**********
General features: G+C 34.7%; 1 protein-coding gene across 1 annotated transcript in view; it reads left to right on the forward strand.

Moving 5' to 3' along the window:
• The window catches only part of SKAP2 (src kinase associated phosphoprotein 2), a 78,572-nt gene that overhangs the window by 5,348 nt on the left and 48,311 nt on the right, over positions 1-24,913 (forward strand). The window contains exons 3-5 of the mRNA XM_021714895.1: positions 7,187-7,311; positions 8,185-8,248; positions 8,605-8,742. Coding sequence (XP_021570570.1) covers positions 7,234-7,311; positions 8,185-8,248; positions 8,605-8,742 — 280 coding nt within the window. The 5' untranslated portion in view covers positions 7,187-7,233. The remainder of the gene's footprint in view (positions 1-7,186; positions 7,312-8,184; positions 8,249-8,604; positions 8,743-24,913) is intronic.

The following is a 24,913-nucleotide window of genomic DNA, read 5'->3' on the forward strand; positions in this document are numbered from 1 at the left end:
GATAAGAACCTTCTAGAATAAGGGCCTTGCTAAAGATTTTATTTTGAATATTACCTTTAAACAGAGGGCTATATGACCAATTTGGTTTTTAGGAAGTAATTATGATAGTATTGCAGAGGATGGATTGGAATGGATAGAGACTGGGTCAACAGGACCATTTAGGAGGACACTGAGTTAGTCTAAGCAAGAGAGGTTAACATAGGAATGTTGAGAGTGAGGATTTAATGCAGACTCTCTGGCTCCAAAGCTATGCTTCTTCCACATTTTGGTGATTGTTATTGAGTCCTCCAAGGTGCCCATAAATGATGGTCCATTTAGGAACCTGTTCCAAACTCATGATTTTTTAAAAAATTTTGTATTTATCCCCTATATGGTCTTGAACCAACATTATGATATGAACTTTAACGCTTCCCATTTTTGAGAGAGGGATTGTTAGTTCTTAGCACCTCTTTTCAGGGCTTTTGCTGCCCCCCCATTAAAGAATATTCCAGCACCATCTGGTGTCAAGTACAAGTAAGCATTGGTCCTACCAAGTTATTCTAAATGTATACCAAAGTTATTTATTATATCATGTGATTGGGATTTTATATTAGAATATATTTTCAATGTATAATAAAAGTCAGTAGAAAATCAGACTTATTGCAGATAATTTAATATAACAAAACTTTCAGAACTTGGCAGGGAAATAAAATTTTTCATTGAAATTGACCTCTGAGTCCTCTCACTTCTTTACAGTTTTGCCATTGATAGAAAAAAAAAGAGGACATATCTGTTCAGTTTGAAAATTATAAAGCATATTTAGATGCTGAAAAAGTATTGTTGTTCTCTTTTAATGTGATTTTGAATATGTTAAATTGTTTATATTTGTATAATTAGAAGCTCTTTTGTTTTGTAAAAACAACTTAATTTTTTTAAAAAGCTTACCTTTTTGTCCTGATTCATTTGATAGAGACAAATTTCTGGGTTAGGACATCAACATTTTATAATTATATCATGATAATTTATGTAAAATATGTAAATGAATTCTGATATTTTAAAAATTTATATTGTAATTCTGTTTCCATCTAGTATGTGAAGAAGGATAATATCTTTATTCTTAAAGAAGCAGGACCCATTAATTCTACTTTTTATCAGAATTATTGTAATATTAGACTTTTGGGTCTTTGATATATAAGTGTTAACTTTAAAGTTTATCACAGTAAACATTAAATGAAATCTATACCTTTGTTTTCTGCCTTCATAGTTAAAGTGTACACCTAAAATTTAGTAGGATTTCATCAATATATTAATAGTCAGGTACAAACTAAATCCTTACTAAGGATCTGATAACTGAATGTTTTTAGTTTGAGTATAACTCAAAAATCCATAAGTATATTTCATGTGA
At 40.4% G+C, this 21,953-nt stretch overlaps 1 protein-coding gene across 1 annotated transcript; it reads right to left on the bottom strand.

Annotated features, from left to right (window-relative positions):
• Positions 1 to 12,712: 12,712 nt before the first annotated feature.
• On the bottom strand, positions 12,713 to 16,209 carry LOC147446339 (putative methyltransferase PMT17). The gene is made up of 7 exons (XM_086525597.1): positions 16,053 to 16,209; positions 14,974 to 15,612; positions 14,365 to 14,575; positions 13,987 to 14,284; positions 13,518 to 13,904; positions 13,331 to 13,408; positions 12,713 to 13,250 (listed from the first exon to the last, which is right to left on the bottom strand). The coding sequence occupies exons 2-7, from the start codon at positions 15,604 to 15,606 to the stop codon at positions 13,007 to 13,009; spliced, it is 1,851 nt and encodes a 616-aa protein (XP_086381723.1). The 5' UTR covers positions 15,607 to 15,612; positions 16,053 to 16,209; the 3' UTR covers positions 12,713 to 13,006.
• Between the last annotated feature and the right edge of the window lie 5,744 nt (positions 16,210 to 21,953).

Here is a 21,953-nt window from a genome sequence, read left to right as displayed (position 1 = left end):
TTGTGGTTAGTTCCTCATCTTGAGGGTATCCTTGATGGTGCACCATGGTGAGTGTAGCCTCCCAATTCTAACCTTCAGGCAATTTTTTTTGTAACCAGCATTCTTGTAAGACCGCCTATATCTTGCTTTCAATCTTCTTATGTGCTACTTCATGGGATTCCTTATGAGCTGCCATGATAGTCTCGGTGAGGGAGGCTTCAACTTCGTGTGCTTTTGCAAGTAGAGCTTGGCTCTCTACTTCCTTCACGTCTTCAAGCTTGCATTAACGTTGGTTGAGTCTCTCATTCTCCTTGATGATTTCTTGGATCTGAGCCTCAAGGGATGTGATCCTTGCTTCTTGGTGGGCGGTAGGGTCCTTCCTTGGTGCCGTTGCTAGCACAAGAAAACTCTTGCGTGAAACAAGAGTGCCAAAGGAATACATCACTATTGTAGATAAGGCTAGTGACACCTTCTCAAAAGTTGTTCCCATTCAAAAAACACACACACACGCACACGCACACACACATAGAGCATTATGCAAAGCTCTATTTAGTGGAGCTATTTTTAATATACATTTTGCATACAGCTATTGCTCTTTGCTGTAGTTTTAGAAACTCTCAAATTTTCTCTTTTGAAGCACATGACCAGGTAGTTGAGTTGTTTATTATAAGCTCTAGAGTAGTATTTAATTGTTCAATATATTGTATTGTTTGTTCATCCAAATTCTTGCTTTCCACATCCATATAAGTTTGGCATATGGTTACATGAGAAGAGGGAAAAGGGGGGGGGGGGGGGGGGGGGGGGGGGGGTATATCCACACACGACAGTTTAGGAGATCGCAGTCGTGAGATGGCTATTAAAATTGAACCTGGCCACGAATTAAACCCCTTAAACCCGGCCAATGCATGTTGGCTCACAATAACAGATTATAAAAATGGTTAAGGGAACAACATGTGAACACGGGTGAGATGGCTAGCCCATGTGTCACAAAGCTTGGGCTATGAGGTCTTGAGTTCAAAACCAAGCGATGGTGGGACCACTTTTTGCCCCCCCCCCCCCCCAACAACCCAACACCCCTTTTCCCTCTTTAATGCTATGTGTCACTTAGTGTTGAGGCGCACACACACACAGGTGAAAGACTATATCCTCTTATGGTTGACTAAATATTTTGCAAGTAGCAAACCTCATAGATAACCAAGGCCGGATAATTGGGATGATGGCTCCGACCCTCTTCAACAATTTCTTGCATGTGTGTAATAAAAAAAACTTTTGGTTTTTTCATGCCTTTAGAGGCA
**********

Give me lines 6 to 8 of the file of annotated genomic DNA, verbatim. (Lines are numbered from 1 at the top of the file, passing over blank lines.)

At 40.4% G+C, this 21,953-nt stretch overlaps 1 protein-coding gene across 1 annotated transcript; it reads right to left on the bottom strand.

Annotated features, from left to right (window-relative positions):
• Positions 1 to 12,712: 12,712 nt before the first annotated feature.